• 10-25 pounds
      • 26-50 pounds
      • 51-75 pounds
      • >75 pounds
    • Based on the analysis, the job can be rated according to the Department of Labor strength definitions as Sedentary, Light, Medium, Heavy and Very Some PCE groups will use half categories such as Medium-Heavy.
  • Usually, the rating for the no-touch freight driver falls into the Medium-Heavy rating and the rating for drivers who load and unload (i.e. touch freight) is Heavy.
  • Dockworkers usually fall into the Heavy category.
  • Yard Jockey usually falls into the Medium-Heavy rating, and,
  • Mechanics usually fall into the Heavy category.

How is a PCE program implemented?

Normally, a PCE new hire screening program is done post-job offer after the DOT exam, drug test and background check. For the most part, the PCE is administered by a physical therapist assistant and is done in a physical therapy facility. In some instances, the PCE is done as part of the medical examination at the occupational medicine clinic.

  • The PCE is done either at a sports medicine clinic, occupational medicine clinic or a via mobile unit.
  • But to insure high standards and quality control of the data interpretation process, all tests are interpreted at their corporate
    • Maintaining a consistent test administration process and data interpretation process is critical in response to any EEO challenge that may occur.
  • Time is critical when trying to hire a driver – loaded trailers have to be moved.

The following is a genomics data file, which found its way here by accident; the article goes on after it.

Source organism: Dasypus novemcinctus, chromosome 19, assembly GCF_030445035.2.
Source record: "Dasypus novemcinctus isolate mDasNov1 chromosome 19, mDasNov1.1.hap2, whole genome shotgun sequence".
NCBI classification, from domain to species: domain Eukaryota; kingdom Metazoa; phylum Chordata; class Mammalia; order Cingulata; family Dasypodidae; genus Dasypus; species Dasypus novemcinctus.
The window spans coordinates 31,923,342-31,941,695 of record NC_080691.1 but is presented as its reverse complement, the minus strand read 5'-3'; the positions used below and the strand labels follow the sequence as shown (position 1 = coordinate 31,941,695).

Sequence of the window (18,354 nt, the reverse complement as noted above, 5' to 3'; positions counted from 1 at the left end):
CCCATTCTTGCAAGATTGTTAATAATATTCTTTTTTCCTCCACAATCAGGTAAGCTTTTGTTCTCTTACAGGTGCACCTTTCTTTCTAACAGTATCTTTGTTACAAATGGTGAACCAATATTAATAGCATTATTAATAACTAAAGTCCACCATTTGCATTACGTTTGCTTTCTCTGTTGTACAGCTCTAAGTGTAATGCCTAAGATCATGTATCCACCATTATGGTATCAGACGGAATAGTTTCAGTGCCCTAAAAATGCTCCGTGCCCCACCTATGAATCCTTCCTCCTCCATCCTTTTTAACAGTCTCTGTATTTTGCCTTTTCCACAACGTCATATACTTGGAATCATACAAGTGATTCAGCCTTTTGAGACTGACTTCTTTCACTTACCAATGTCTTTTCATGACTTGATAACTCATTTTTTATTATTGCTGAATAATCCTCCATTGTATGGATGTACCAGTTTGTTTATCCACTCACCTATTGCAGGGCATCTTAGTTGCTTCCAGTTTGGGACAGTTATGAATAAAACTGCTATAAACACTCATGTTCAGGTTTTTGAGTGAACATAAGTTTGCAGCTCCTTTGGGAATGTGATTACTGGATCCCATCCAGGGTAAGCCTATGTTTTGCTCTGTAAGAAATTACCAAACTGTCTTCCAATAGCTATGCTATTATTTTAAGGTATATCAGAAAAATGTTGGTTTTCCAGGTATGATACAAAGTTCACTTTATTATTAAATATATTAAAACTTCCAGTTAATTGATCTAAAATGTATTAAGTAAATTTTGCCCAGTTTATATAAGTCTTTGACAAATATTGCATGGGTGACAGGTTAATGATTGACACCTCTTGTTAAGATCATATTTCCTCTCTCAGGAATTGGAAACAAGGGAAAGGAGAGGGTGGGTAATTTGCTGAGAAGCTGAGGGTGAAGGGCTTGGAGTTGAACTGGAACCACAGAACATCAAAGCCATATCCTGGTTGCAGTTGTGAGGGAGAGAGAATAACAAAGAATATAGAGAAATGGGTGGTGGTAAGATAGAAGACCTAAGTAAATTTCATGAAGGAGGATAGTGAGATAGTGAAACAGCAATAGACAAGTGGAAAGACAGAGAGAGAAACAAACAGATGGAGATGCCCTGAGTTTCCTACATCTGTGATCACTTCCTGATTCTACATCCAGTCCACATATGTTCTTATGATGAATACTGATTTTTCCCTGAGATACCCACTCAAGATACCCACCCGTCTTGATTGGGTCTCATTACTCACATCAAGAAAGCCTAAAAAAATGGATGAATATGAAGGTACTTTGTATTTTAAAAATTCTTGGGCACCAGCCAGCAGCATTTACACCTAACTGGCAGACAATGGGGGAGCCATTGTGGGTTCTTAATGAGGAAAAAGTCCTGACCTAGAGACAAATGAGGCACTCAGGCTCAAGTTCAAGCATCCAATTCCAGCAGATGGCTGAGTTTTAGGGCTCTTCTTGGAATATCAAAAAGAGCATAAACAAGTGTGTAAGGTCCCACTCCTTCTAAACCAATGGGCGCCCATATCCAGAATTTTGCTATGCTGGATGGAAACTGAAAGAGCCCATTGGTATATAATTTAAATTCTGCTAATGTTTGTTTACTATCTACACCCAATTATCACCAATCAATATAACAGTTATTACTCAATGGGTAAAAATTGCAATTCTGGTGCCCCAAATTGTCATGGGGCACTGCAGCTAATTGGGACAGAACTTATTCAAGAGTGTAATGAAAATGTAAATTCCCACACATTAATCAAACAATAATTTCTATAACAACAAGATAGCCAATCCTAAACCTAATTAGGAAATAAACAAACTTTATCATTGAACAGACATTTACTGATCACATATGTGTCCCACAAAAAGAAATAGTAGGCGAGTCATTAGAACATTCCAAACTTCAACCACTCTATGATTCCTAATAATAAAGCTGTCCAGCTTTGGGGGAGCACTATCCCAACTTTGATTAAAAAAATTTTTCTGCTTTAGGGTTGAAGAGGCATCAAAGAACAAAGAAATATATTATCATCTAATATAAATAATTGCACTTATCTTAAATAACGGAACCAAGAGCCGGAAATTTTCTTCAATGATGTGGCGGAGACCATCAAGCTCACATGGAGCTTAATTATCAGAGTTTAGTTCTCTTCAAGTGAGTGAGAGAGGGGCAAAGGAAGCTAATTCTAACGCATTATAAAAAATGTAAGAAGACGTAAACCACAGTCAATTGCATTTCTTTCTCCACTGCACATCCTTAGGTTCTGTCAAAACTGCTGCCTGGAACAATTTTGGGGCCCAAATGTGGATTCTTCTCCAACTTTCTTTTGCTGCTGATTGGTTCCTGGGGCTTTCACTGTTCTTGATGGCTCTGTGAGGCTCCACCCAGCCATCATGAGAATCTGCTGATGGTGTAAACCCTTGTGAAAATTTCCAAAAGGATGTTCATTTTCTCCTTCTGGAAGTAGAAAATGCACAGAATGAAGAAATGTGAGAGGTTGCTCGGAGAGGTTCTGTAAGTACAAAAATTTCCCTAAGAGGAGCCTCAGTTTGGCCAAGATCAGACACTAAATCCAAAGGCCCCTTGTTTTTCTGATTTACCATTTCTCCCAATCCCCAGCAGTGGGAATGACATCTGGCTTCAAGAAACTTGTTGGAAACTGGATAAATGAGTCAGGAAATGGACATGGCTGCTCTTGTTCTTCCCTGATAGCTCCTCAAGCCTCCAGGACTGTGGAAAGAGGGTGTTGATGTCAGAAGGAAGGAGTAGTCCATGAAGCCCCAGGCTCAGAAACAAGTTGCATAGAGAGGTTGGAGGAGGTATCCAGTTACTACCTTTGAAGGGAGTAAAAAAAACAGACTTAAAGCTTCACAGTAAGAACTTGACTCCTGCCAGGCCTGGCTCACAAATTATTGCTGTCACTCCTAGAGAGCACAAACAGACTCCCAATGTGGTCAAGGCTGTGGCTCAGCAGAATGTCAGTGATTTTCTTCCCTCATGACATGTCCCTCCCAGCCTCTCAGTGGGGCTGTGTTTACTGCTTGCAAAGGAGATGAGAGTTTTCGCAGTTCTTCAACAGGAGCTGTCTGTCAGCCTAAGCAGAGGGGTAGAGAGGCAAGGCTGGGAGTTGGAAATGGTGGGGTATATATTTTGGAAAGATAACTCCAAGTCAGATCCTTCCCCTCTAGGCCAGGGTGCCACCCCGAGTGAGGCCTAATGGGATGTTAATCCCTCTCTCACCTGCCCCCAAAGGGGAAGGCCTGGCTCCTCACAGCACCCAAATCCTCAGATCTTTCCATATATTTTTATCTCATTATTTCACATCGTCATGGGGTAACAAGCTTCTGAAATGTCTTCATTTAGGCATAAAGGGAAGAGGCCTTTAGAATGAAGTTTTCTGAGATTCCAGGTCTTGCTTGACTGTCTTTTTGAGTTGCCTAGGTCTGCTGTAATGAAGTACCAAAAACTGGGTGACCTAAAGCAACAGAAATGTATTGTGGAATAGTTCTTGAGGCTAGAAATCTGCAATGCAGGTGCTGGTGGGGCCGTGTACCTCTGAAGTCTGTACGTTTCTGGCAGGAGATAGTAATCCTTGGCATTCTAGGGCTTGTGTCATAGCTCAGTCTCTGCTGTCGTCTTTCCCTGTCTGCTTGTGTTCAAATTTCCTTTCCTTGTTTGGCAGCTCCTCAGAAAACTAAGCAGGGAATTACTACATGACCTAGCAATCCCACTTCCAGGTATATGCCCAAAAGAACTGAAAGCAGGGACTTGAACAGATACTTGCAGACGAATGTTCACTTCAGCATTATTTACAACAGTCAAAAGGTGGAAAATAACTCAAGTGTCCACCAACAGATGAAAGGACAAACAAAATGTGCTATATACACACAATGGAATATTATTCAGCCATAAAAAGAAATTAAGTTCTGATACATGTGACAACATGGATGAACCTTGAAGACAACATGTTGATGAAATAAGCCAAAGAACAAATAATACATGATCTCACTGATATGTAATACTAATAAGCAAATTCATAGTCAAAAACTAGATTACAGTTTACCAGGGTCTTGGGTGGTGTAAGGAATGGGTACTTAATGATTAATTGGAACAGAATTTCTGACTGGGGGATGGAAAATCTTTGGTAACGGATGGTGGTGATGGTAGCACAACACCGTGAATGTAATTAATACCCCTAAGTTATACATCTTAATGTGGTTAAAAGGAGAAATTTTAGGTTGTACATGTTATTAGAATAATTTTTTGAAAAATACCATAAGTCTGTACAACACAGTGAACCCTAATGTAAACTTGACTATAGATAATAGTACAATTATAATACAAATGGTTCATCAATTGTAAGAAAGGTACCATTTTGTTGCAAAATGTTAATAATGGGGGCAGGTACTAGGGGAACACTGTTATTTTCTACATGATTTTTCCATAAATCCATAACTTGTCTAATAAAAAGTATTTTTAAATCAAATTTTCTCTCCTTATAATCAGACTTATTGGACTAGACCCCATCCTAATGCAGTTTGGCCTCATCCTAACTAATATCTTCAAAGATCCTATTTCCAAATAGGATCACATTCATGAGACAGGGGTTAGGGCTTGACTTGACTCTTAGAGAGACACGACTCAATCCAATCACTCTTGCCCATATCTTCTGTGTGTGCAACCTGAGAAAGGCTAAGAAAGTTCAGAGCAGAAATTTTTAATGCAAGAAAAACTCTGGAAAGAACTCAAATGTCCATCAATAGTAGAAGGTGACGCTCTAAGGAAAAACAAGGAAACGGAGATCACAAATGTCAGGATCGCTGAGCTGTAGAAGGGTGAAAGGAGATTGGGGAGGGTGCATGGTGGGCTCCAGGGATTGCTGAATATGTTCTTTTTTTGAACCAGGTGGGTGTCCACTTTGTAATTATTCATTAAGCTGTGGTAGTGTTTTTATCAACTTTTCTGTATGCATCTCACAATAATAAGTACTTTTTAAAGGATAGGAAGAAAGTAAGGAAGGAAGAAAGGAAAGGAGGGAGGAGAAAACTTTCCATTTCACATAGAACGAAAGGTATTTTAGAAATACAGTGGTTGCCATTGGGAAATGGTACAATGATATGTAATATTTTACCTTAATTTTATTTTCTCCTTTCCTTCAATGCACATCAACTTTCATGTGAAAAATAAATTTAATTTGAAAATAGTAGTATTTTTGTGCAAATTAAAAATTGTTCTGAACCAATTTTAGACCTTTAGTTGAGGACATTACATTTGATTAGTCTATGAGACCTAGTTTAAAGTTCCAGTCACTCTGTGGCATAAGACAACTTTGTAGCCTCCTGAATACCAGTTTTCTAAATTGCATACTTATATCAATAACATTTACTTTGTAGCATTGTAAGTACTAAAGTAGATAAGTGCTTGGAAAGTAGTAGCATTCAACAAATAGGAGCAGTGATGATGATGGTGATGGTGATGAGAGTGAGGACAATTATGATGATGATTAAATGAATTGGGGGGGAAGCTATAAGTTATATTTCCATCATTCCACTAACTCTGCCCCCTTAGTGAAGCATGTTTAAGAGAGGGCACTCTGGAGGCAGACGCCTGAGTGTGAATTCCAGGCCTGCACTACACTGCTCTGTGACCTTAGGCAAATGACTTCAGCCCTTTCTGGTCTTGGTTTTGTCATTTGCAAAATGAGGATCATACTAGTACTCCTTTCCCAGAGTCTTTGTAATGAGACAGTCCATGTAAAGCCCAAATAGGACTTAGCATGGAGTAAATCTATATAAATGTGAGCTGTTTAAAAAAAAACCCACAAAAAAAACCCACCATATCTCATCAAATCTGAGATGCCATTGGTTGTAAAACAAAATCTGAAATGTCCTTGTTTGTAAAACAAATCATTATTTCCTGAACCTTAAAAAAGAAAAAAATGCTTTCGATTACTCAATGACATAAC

• The entire PCE process takes about 2 days. This includes setting the PCE testing appointment, data interpretation and sending back the new hire report to the client.
      • Normally, the results are received by the trucking company by the time they receive the results from all of the other selection evaluations.
    • A successful PCE program means not all drivers will meet the standards as established by the physical demands analysis according to the Department of Labor strength definitions.
  • A successful PCE program means that it is bringing savings to your bottom line with fewer injuries and less costly injuries.
  • What can your company expect in terms of pass/fail rates:
  • Driver positions that are rated as Medium-Heavy generally have a 90-94% pass
  • Driver positions that are rated as Heavy generally have an 85- 90% pass rate.
  • The pass rate information is based on IPCS’s database of 400,000 blue collar worker and specifically about 200,000 tests in the trucking


As a member of a captive insurance program, being selective in who is hired fits with the captive model to demonstrate cost-savings.  Do you in fact want to stop hiring the claim? It is a difficult decision to implement a new hire strength screening program since there is a shortage of drivers.  But how many more drivers do you hire each year to offset those lost due to injury? One of the side benefits of a good new hire strength screening program is better driver retention which with time could decrease the demand for drivers within your company.


Author information

Written by Thomas B. Gilliam, Ph.D., president and founder of Industrial Physical Capability Services, Inc. (IPCS),,

Dr. Gilliam has been performing physical capability strength evaluations in industry since 1982.